Besides that, I can’t give solid advice without a clear timeline. From the sound of it, over a period between May 2008 and Sept. 2011 your husband was really living abroad as a student and only back in the U.S. a couple months a year for work during school breaks. It’s quite possible his U.S. residence didn’t begin to accrue again for citizenship purposes until he moved back to the U.S. in Sept. 2011. If you want solid advice about how to apply the above rules to your husband’s case, a lawyer can look at his passports, talk to him, and sort it out.

  7. Hi Gary,
    I really commend you for the good job advising others. My wife, kids, and I have been LPRs since August 2009. I have a home here in the US and I work for a US-based company here in the States, but the nature of my job does take me out of the country for 2 or 3 week a month so my question is that will that impact my citizenship application. And when should I file my citizaenship application–I will have been an LPR for 5 years in Aug. 2014.

    1. Sunny,

      Your travel abroad for work won’t impact your naturalization eligibility, so you can file 3 months before the 5-year mark, so long as you meet the continuous residence requirement and physical residence requirement.

  8. Hi, I hope you are in good health.
    My wife, kids, and I have been permanent residents since November 2009.

    From 2010 to 2012, we came to the U.S. for only two months per year, as I was working abroad and my kids were studying abroad. We did have absences over 6 months (but none over a year) during this period. We were interrogated several times in the airport secondary inspection (Where do you work? Where do your kids study?) and threatened that our green cards could be taken away.

    Now, we’re living in the U.S. We will have completed 5 years as permanent residents in November 2014.

    1. Will our long stays abroad affect our naturalization?
    2. When can we apply for naturalization?
    3. Do we need to tell USCIS the dates we’ve been abroad?

    Thank you and God bless you.

  9. Abo,

    As mentioned above, if you’re out of the U.S. for 6-12 months, then there’s a presumption that you’ve broken the 5-year period of continuous residence required in the U.S. for naturalization. In your case, sounds like you and your family just weren’t ready to move to the U.S. when you got your green cards, and you were abroad multiple times for over 6 months. I thing its unlikely that you’ll overcome the presumption that continuous residence was broken. If that’s true, then you’ll need to be continuous residents of the U.S. for 4 years and 9 months from the time that you really moved to the U.S. (school, work, etc.) before you can apply for naturalization. When you apply, you’ll need to list all trips outside the U.S. since becoming a permanent resident. If you want a formal legal opinion about whether you can overcome this presumption, you’ll need to consult with a qualified immigration lawyer (our firm or someone else) who can learn all relevant facts then provide more specific guidance.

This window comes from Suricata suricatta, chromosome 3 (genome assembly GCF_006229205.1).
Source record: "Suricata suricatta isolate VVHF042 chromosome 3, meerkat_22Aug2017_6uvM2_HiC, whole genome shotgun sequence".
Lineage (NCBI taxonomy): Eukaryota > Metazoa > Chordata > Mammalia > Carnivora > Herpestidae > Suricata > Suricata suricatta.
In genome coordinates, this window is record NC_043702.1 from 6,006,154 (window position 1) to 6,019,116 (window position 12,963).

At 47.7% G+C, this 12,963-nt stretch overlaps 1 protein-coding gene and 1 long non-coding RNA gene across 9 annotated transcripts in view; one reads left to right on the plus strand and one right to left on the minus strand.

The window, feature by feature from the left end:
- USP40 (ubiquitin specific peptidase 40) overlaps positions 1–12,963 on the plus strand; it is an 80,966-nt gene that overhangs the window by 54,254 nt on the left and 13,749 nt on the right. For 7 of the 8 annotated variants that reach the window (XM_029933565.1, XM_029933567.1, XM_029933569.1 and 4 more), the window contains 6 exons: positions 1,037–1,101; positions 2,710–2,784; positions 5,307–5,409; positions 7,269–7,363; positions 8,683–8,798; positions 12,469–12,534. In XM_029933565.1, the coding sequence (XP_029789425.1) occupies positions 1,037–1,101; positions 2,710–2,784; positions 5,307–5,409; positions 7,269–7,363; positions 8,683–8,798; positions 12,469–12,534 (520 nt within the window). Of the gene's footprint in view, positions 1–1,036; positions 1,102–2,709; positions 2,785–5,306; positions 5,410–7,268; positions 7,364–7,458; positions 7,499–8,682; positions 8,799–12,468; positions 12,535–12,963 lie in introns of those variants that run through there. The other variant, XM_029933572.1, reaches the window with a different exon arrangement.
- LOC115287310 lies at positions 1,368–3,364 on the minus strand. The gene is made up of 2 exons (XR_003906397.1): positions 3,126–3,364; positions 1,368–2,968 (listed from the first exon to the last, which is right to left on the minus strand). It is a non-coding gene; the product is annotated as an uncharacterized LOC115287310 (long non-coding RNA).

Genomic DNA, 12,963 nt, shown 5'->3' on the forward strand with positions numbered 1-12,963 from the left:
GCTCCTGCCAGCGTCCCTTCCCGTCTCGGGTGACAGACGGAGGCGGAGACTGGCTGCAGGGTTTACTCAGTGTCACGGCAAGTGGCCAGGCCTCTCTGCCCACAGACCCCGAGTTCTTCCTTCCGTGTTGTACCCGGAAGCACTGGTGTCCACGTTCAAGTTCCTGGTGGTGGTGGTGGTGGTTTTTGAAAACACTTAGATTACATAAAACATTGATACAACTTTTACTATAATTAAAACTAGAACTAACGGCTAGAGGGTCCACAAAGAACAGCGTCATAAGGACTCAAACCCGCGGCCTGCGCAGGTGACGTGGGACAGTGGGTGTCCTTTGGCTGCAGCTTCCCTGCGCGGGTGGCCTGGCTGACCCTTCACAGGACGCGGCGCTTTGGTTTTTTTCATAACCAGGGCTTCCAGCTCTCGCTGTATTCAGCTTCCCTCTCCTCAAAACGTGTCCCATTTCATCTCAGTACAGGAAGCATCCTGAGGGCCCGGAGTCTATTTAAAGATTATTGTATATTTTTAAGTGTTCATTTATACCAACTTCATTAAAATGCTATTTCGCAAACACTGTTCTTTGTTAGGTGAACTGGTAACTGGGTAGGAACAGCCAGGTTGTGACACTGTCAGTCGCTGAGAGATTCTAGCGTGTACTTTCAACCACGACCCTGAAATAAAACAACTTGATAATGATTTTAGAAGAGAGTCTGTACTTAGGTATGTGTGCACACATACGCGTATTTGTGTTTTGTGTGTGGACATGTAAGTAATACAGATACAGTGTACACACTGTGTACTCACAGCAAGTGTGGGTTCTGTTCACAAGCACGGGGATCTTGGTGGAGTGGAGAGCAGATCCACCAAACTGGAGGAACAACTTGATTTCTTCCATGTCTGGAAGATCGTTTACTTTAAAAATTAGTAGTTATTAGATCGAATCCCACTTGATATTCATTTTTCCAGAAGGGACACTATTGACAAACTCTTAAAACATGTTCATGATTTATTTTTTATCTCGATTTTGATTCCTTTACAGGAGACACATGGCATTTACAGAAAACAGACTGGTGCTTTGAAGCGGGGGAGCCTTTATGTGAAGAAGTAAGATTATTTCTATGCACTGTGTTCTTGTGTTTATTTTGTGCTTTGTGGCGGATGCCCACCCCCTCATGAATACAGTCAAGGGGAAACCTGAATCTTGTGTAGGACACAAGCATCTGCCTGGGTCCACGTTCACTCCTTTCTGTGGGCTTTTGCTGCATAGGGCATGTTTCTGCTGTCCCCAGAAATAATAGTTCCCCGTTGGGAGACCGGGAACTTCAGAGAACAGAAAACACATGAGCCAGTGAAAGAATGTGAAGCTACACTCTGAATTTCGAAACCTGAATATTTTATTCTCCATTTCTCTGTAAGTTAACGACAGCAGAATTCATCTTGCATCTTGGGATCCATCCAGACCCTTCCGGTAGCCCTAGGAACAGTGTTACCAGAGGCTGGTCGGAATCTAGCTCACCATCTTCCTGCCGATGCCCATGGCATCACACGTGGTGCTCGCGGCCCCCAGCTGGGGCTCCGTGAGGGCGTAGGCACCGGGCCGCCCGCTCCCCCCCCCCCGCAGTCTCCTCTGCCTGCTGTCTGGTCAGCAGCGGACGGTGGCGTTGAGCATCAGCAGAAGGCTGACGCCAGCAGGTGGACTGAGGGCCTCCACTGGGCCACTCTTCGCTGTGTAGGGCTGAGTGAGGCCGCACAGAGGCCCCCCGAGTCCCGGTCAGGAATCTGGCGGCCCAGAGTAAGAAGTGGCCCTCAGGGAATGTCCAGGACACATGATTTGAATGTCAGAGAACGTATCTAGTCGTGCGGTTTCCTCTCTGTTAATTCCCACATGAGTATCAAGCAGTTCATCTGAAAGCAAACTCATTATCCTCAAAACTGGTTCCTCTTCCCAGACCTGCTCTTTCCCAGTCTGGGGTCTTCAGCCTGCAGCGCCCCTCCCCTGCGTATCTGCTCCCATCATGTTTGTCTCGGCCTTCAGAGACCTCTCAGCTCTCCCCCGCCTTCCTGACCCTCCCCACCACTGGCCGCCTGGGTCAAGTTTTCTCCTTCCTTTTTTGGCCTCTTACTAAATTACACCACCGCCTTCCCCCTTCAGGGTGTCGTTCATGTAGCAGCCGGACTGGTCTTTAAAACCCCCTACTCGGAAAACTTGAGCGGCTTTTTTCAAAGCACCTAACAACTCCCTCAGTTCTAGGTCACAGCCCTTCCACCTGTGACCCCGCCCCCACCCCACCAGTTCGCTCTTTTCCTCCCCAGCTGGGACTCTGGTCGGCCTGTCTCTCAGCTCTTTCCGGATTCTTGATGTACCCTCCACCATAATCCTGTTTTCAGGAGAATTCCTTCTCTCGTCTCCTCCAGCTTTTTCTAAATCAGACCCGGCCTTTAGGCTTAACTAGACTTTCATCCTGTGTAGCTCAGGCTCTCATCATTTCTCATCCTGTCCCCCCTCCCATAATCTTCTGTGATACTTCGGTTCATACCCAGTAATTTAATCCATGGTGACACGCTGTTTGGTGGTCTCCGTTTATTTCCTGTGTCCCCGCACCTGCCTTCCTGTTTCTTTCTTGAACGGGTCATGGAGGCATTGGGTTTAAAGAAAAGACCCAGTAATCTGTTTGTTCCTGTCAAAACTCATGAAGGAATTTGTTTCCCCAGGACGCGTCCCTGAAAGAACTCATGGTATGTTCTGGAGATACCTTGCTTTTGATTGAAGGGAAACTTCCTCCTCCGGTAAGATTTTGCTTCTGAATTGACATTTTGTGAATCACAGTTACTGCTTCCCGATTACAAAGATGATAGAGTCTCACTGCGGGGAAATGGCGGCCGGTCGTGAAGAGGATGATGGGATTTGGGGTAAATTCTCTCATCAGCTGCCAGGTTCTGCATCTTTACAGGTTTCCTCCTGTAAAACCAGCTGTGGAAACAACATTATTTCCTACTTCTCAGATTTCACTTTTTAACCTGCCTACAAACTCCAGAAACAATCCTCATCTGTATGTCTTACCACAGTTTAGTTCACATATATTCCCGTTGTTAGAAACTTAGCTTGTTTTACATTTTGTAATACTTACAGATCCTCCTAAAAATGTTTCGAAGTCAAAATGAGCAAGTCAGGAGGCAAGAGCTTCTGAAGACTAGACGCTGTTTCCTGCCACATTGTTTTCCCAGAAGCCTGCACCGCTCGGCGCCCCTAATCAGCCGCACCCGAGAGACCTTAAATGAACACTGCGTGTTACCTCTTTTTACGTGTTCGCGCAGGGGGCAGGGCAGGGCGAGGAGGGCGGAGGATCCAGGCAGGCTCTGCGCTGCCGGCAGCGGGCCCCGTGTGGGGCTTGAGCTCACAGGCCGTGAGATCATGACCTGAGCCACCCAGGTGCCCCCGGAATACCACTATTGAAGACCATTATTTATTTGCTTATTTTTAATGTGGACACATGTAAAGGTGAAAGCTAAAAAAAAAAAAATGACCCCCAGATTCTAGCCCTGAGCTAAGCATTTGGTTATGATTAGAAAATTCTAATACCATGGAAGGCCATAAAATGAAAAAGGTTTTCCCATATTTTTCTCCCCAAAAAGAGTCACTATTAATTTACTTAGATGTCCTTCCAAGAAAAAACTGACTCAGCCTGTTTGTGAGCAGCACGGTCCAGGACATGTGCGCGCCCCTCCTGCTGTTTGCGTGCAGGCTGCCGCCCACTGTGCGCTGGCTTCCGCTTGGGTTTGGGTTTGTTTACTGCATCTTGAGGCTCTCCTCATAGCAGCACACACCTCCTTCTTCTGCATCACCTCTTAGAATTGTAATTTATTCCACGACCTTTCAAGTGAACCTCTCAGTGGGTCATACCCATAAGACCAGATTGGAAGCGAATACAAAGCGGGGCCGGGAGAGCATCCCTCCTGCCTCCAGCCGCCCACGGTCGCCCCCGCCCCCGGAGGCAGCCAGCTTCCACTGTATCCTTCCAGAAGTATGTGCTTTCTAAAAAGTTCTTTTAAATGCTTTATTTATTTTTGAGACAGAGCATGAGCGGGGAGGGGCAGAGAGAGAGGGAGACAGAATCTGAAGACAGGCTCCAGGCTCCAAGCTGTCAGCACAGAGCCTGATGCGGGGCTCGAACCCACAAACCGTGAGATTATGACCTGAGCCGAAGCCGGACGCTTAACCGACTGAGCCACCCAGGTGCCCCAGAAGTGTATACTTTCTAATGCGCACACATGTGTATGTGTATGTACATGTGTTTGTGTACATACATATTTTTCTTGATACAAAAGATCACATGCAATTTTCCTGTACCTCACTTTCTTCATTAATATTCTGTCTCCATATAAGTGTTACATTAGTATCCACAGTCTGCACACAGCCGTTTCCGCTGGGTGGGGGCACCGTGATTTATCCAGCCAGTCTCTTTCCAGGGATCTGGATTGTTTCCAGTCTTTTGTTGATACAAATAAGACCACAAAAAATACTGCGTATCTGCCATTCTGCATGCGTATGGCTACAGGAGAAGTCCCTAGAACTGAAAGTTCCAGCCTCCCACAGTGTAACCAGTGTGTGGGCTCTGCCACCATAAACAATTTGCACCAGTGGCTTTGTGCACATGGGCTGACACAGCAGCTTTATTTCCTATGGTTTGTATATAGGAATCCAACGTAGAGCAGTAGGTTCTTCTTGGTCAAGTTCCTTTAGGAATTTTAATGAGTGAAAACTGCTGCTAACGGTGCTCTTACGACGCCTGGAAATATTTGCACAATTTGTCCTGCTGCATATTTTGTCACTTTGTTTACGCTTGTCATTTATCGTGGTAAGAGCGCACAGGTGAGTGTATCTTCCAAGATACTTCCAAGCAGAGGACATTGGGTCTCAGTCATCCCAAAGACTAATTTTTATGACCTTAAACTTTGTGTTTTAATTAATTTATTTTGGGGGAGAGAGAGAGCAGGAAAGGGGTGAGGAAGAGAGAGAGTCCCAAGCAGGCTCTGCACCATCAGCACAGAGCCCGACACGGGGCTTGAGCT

10. Hi Gary!

    My husband (an American citizen) had being employed overseas with the American Government for over 5 years. On 1st of July 2013 we MOVED back to the States. I am a green card holder since September 2008. For all this time we were living overseas together and every year we entered the States in order to keep my green card active. I didn’t fill out any form to preserve my continuous residence and physical presence. Am I still eligible to apply for naturalization now as the spouse of American citizen who WAS employed abroad and now in the States? If not, WHEN I would be able to file for Naturalization?

  11. Olga, “expedited naturalization” under section 319(b) of the Act is no longer available to you since your husband’s assignment abroad with the U.S. Government has ended. The purpose of “expedited naturalization” is to allow naturalization so that a green card holder can join his or her U.S. citizen spouse abroad.

    The timing for you to apply for naturalization will depend on the length of your continuous absences from the U.S. As discussed above, the rule is different depending on whether the absences were for under 6 months, 6-12 months, or longer. And, for trips abroad under a year, as discussed above, it’s relevant what ties you kept to the U.S. and developed abroad.

  12. Hi Gary, my wife and I both received our green cards in Jan 2010, and after working in Seattle for 6.5 years, I have decided to leave my church (I am a pastor) while figuring out what’s the next step for us and the family.

    We went back to Taiwan the end of Sept (last month) and we are currently going through some church trainings and we will return to the States next March.

    However, our church trainings will not be done by the time we return next March, so once we go back to the States, we are thinking that we will take a few months (maybe 3 months) to clean out the house and rent it out, and then we’ll return to Taiwan yet again next summer for another couple of months (another 6 months or so) to finish our church trainings, then we’ll return back to the States for good.

    My questions are:
    1. Will we run into the risk of losing our LPR status? (We own a home, been filing taxes jointly for years, both have bank accounts and investments, as we’ll as insurances) though we don’t have any relatives living in the US.
    2. How will this plan affect our naturalization status? For we are told that we are eligible to apply our citizenship in Nov 2014.